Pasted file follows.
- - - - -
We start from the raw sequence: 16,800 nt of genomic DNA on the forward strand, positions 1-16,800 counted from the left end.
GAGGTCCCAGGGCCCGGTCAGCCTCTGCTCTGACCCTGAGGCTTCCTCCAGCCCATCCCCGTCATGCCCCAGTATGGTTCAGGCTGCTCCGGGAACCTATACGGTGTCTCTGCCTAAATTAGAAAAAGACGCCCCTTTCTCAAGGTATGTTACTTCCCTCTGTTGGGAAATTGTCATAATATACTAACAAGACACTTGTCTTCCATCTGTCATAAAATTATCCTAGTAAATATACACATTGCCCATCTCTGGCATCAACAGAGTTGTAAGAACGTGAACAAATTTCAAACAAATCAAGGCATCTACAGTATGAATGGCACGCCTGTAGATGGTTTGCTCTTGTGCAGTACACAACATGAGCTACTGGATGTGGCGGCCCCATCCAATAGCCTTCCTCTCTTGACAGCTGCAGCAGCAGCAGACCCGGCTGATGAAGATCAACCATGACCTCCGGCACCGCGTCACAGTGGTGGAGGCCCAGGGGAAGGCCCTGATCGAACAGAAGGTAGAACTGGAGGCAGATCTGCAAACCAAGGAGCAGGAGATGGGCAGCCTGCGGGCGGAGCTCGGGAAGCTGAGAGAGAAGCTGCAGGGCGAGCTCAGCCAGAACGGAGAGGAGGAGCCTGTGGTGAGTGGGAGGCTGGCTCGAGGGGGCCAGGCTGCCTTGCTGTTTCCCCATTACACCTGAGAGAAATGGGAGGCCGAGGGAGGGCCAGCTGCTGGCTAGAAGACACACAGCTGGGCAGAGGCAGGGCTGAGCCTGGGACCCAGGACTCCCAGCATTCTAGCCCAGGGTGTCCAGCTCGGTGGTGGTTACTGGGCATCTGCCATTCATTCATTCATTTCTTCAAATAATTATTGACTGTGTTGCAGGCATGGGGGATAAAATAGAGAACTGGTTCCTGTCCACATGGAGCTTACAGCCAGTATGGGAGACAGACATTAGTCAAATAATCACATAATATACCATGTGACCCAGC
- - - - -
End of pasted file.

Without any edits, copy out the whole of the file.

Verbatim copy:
We start from the raw sequence: 16,800 nt of genomic DNA on the forward strand, positions 1-16,800 counted from the left end.
GAGGTCCCAGGGCCCGGTCAGCCTCTGCTCTGACCCTGAGGCTTCCTCCAGCCCATCCCCGTCATGCCCCAGTATGGTTCAGGCTGCTCCGGGAACCTATACGGTGTCTCTGCCTAAATTAGAAAAAGACGCCCCTTTCTCAAGGTATGTTACTTCCCTCTGTTGGGAAATTGTCATAATATACTAACAAGACACTTGTCTTCCATCTGTCATAAAATTATCCTAGTAAATATACACATTGCCCATCTCTGGCATCAACAGAGTTGTAAGAACGTGAACAAATTTCAAACAAATCAAGGCATCTACAGTATGAATGGCACGCCTGTAGATGGTTTGCTCTTGTGCAGTACACAACATGAGCTACTGGATGTGGCGGCCCCATCCAATAGCCTTCCTCTCTTGACAGCTGCAGCAGCAGCAGACCCGGCTGATGAAGATCAACCATGACCTCCGGCACCGCGTCACAGTGGTGGAGGCCCAGGGGAAGGCCCTGATCGAACAGAAGGTAGAACTGGAGGCAGATCTGCAAACCAAGGAGCAGGAGATGGGCAGCCTGCGGGCGGAGCTCGGGAAGCTGAGAGAGAAGCTGCAGGGCGAGCTCAGCCAGAACGGAGAGGAGGAGCCTGTGGTGAGTGGGAGGCTGGCTCGAGGGGGCCAGGCTGCCTTGCTGTTTCCCCATTACACCTGAGAGAAATGGGAGGCCGAGGGAGGGCCAGCTGCTGGCTAGAAGACACACAGCTGGGCAGAGGCAGGGCTGAGCCTGGGACCCAGGACTCCCAGCATTCTAGCCCAGGGTGTCCAGCTCGGTGGTGGTTACTGGGCATCTGCCATTCATTCATTCATTTCTTCAAATAATTATTGACTGTGTTGCAGGCATGGGGGATAAAATAGAGAACTGGTTCCTGTCCACATGGAGCTTACAGCCAGTATGGGAGACAGACATTAGTCAAATAATCACATAATATACCATGTGACCCAGC